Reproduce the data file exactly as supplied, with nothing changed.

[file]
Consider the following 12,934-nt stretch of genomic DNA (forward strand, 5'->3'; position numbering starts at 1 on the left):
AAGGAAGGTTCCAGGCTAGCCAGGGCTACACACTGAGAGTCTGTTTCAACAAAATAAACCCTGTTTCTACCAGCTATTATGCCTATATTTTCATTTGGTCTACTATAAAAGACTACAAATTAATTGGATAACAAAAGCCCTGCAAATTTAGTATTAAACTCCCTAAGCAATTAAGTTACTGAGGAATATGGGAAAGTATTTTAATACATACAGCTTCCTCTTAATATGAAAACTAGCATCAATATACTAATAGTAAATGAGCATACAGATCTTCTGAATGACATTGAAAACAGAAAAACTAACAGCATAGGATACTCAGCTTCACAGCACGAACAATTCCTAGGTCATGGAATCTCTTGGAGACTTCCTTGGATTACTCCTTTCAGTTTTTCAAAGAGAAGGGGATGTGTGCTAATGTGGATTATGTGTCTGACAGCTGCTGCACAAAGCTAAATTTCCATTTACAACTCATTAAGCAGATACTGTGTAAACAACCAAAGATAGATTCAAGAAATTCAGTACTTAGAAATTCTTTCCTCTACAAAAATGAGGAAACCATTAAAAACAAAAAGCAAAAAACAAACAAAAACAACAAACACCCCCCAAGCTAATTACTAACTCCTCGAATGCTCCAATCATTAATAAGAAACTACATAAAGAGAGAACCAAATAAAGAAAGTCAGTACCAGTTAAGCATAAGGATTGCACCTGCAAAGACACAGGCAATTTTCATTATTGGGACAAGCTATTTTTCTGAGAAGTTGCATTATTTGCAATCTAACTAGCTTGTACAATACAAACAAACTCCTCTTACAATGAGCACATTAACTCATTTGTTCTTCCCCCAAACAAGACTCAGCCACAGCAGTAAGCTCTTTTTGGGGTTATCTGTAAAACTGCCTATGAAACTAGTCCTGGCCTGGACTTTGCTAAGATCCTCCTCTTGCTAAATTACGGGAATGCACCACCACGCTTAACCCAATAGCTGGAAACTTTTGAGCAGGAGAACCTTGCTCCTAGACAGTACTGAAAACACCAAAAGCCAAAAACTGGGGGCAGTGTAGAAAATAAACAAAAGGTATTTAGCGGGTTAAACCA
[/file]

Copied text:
Consider the following 12,934-nt stretch of genomic DNA (forward strand, 5'->3'; position numbering starts at 1 on the left):
AAGGAAGGTTCCAGGCTAGCCAGGGCTACACACTGAGAGTCTGTTTCAACAAAATAAACCCTGTTTCTACCAGCTATTATGCCTATATTTTCATTTGGTCTACTATAAAAGACTACAAATTAATTGGATAACAAAAGCCCTGCAAATTTAGTATTAAACTCCCTAAGCAATTAAGTTACTGAGGAATATGGGAAAGTATTTTAATACATACAGCTTCCTCTTAATATGAAAACTAGCATCAATATACTAATAGTAAATGAGCATACAGATCTTCTGAATGACATTGAAAACAGAAAAACTAACAGCATAGGATACTCAGCTTCACAGCACGAACAATTCCTAGGTCATGGAATCTCTTGGAGACTTCCTTGGATTACTCCTTTCAGTTTTTCAAAGAGAAGGGGATGTGTGCTAATGTGGATTATGTGTCTGACAGCTGCTGCACAAAGCTAAATTTCCATTTACAACTCATTAAGCAGATACTGTGTAAACAACCAAAGATAGATTCAAGAAATTCAGTACTTAGAAATTCTTTCCTCTACAAAAATGAGGAAACCATTAAAAACAAAAAGCAAAAAACAAACAAAAACAACAAACACCCCCCAAGCTAATTACTAACTCCTCGAATGCTCCAATCATTAATAAGAAACTACATAAAGAGAGAACCAAATAAAGAAAGTCAGTACCAGTTAAGCATAAGGATTGCACCTGCAAAGACACAGGCAATTTTCATTATTGGGACAAGCTATTTTTCTGAGAAGTTGCATTATTTGCAATCTAACTAGCTTGTACAATACAAACAAACTCCTCTTACAATGAGCACATTAACTCATTTGTTCTTCCCCCAAACAAGACTCAGCCACAGCAGTAAGCTCTTTTTGGGGTTATCTGTAAAACTGCCTATGAAACTAGTCCTGGCCTGGACTTTGCTAAGATCCTCCTCTTGCTAAATTACGGGAATGCACCACCACGCTTAACCCAATAGCTGGAAACTTTTGAGCAGGAGAACCTTGCTCCTAGACAGTACTGAAAACACCAAAAGCCAAAAACTGGGGGCAGTGTAGAAAATAAACAAAAGGTATTTAGCGGGTTAAACCA